With the election of Donald J. Trump as president, most financial-services experts have predicted the demise of the Department of Labor’s Fiduciary Rule. Although the measure partially took effect on June 9, 2017, full implementation was delayed until January 1, 2018 essentially postponing enforcement until then. The jury is still out on what will happen next year, but most predict further delays, a watering down, or the beginning of a full-blown repeal effort.
Although fiduciary opponents are celebrating these developments, we’d like to point out that the best-interest standard is far from dead. Here’s why:
- First, the state of Nevada passed a new law (Senate Bill 383) requiring all broker-dealers, sales representatives, investment advisors or investment investor representatives to uphold a fiduciary duty toward their clients. A prior law had imposed that standard upon so-called “financial planners,” which gave insurance and securities professionals the ability to slip through a nomenclature loophole. Other states, including New York and California are reportedly considering fiduciary measures of their own.
- Second, the Certified Financial Planner Board of Standards, Inc., released a new ethics code and standards of conduct that broadened how it defines fiduciary. Under its prior code, the CFP board mandated fiduciary conduct on its mark holders only during the financial-planning process. This allowed insurance agents and securities brokers to serve as fiduciaries only during planning and then to switch to a suitability standard when they sold products during plan implementation.
- Third, the Securities and Exchange Commission recently sought industry input on if and how the SEC should create a fiduciary rule of its own. SEC Chairman Jay Clayton said he welcomed collaboration with the DOL in order to produce what may become a single, harmonized best-interests standard, not one focused solely on retirement advisors.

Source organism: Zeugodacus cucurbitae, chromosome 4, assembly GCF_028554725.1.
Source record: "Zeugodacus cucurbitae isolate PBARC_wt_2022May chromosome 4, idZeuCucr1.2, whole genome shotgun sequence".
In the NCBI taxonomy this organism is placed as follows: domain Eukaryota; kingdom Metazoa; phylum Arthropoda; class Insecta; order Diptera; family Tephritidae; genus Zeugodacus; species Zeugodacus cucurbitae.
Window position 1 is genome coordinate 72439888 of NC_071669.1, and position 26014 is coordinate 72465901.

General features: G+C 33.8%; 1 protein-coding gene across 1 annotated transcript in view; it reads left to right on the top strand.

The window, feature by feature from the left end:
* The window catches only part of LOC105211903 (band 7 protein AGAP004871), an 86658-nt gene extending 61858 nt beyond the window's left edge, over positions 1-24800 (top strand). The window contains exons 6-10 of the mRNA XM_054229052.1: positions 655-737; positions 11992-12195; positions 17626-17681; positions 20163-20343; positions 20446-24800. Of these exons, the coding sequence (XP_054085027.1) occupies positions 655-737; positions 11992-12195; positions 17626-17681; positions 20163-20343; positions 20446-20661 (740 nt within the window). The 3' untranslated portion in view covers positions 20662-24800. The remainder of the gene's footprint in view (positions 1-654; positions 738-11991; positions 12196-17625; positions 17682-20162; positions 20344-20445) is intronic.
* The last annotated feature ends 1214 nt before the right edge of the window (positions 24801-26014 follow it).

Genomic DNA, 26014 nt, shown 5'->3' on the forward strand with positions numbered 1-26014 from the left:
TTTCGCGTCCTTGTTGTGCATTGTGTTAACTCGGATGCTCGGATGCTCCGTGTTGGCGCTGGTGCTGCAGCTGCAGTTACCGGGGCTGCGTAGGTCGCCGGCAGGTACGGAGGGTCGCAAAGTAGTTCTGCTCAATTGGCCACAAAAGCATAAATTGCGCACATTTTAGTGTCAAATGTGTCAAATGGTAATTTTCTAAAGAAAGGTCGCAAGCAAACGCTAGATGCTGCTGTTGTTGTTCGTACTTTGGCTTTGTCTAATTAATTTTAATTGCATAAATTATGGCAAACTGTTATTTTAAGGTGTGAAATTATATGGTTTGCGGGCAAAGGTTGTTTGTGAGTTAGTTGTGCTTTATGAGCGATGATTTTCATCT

- Fourth, a bipartisan group of 12 state treasurers signed a joint letter to U.S. Department of Labor Secretary Alexander Acosta urging him not to revise the current DOL Fiduciary Rule, suggesting more states might be willing to enact fiduciary protections if the federal governments steps back from the DOL rule.
What does it all mean? That the fiduciary movement is still alive, at least at the state and industry levels. Which also means it may be premature for financial advisors to assume they will never be held to a fiduciary standard, at least for those advisors operating in a blue or blue-leaning state or as CFP planners. And the fact that many insurance and financial-services companies are prohibiting or scaling back variable compensation means insurance and securities professionals may become de facto, if not de jure, fiduciary advisors before too long.
Bottom line from the National Ethics Association. Whether your license imposes fiduciary conduct upon you or not, do your best to serve your clients’ best interests. A good starting point: the Institute for the Fiduciary Standard’s Professional Conduct Standards, dated March, 15, 2017. If you operate under these guidelines, you will be on solid ground regardless of what happens on the state or federal regulatory front next year and beyond.
For information on affordable E&O insurance for low-risk insurance agents, investment advisors, and real estate broker/owners, please visit EOforLess.com. For information on ethical sales practices, please visit the National Ethics Association’s Ethics Center.